AND AGAIN, your definition of viable and necessary is simply outrageous, and not the norm in the rest of the fire service.
I sincerely hope your community knows that their fire department is run by elitists who refuse to do their job if it puts them at risk of ANYTHING.
So because my primary concern is that every single one of my responding firefighters walks off the scene so that they can go to work the next day and provide for thier famalies, I am a elitist?
To me , that is the primary job of every officer.
They don't have to be labled "squatters", or any other descriptive tag for that matter. I get the feeling that your disdain for anyone being in someone elses property in "your" berg constitutes a reason to not render aid to them should things go bad.
Signs should be posted at every entrance to town that "squatters, mischievous kids, curious land and property speculators, historical preservationists, amatuer or professional photographers, used brick dealers, or even you vermin just passin through, a lookin fer a place tu pee, will not be eligible for life safety privileges in this here town".
1. The belief that certain persons or members of certain classes or groups (You and your fire departments) deserve favored treatment(From your community) by virtue of their perceived superiority, (The fact that you drive big red trucks with flashing lights) as in intellect, social status, or financial resources.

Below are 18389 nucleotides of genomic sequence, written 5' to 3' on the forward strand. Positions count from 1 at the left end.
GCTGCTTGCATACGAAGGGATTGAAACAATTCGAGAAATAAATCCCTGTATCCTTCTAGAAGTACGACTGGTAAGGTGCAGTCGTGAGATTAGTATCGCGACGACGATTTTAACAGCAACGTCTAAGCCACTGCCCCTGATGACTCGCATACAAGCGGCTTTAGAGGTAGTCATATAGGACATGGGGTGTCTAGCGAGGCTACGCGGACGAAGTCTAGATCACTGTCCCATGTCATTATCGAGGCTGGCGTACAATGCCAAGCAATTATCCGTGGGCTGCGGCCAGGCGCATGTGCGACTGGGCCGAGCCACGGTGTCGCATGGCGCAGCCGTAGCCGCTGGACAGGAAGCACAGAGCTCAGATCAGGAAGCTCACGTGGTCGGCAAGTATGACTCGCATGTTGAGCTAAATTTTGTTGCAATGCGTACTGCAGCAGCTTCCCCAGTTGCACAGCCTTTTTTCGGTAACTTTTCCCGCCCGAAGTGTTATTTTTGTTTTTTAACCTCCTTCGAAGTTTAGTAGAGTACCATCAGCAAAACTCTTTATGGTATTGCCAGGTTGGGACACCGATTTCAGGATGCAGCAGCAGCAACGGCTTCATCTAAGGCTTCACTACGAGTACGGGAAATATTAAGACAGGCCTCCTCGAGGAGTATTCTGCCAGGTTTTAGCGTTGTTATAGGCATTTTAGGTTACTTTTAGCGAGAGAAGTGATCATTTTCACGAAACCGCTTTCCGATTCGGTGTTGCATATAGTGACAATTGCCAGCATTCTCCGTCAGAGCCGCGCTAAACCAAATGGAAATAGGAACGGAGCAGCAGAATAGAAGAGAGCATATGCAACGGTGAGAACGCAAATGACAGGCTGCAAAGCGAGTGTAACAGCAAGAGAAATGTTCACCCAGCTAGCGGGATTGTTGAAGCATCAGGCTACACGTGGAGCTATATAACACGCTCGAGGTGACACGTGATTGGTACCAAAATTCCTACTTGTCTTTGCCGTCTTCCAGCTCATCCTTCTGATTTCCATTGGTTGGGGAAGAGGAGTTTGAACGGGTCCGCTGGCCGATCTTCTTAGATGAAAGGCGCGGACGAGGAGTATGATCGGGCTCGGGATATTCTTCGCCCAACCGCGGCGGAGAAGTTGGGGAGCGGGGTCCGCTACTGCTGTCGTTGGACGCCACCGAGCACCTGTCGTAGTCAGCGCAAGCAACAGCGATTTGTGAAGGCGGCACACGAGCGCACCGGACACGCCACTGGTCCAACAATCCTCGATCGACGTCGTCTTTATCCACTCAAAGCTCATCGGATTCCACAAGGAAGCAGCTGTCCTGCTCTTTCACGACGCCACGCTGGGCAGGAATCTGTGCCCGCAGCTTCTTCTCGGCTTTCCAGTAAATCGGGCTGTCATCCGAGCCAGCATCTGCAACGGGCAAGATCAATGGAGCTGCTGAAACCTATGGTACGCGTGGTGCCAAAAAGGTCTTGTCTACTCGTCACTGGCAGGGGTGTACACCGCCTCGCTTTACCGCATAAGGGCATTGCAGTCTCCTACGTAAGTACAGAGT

Yeah, sounds about right.
People call the fire department for HELP, not to have another 10 guys to stand in the yard and watch the house burn down, not to look at them and say "Oh sorry, we're not saving gramma today, we only have 6 guys, not 12."
It is the primary job of every officer to make sure, to the best of their ability, that everyone goes home. That does not mean, however, that we don't aggressively try to save lives, and even property. That's what you seem to fail to understand.
So tell me who here says "Gosh darn it, screw these firefighters, they are expendable, and the sooner they realize it the better? Damn the torpedoes full speed ahead! Run into that fully involved building, run into that collapsing structure. BANZAI!!" Well, tell me who has made any claim that safety is not important? The truth is you are not about safety, you are about control and your means of exercising control is to be this ridiculously zealous safety monitor. The hard truth is people expect the fire department to arrive and make the situation better, in order to do that you have to at least attempt to extinguish the fire or make a search...WHEN POSSIBLE! Your ridiculous comments in the garage fire topic about how you would very possibly lose that house show your complete willingness to just stand back and say "Oh Well. It ain't mine." But then again you need a conscience to feel anything when bad things happen to others and since nothing causes you to lose sleep it is clear you have none.